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CeASR Seminar: From vulnerability into precariousness? – High value crops a...
Tue 16 May 2017, 16:00 – 17:30 IST
CeASR Seminar (Social Change Programme): From vulnerability into precariousness? – High value crops as a pathway out of poverty.
Guest Speaker: Dr Sabin Bieri, University of Bern, Centre for Development and Environment (CDE)
Agriculture is by far the most important source of employment for men and women in the poorer regions of the globe.86% of the world’s rural population depend on farming, 450 million are agricultural wage workers (FAO et al. 2010b, FAO 2010c, IAASTD 2009, OECD 2009). Small-scale, subsistence-oriented agriculture is a vital source of resilience and livelihoods (Doss 2011), and it is widely recognised that agriculture remains a primary engine of rural development and growth, providing a critical route out of poverty (IFAD 2011, WDR 2013). However, with large shares of female subsistence farming, agriculture in the global South is also viewed as underperforming (FAO 2011), and high-profile development policy platforms have issued demands for more capital-intensive commercial agriculture, promoting alternative forms of employment that can generate higher returns for workers (WDR 2008, 2013). This contribution asks whether the shift from subsistence orientation towards wage reliance enhances people’s choices and thus positively influences the well-being of households, or, in contrast, adds pressure on farming families, as they opt out of subsistence and are being pushed towards capital investment. Instead of increased choices and well-being achievements – the promises of development – small farmers may bear the risk of losing their land and face added dependency.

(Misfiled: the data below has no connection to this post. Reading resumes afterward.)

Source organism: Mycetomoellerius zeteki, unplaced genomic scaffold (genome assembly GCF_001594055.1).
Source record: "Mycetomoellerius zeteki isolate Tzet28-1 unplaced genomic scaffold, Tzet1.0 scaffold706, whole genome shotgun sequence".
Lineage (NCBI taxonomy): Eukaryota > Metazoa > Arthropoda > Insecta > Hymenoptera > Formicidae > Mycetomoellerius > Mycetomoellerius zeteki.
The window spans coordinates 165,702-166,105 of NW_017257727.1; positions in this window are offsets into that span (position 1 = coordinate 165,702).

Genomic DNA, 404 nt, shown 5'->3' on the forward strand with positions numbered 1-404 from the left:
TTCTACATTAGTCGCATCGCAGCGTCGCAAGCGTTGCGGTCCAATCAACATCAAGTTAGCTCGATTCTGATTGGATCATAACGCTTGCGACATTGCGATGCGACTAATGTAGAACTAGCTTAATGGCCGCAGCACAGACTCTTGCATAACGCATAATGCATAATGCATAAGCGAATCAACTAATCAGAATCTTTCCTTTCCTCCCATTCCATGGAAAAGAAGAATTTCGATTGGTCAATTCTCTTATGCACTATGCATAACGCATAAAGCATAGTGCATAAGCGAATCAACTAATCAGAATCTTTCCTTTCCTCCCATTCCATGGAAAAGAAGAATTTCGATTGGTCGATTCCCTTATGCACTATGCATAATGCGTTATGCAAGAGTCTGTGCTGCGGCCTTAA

Sabin Bieri is a social geographer who specialises in questions of sustainable development, poverty and inequality. She seeks to understand processes of uneven development in the North-South context and thus has studied a range of topics from a political economy perspective. Her work has always been at the intersection of reseach, practice and politics. Her main areas of expertise include rural development, agricultural transition, employment and livelihoods, care, gender relations, well-being and the capability approach.
Refreshments will be provided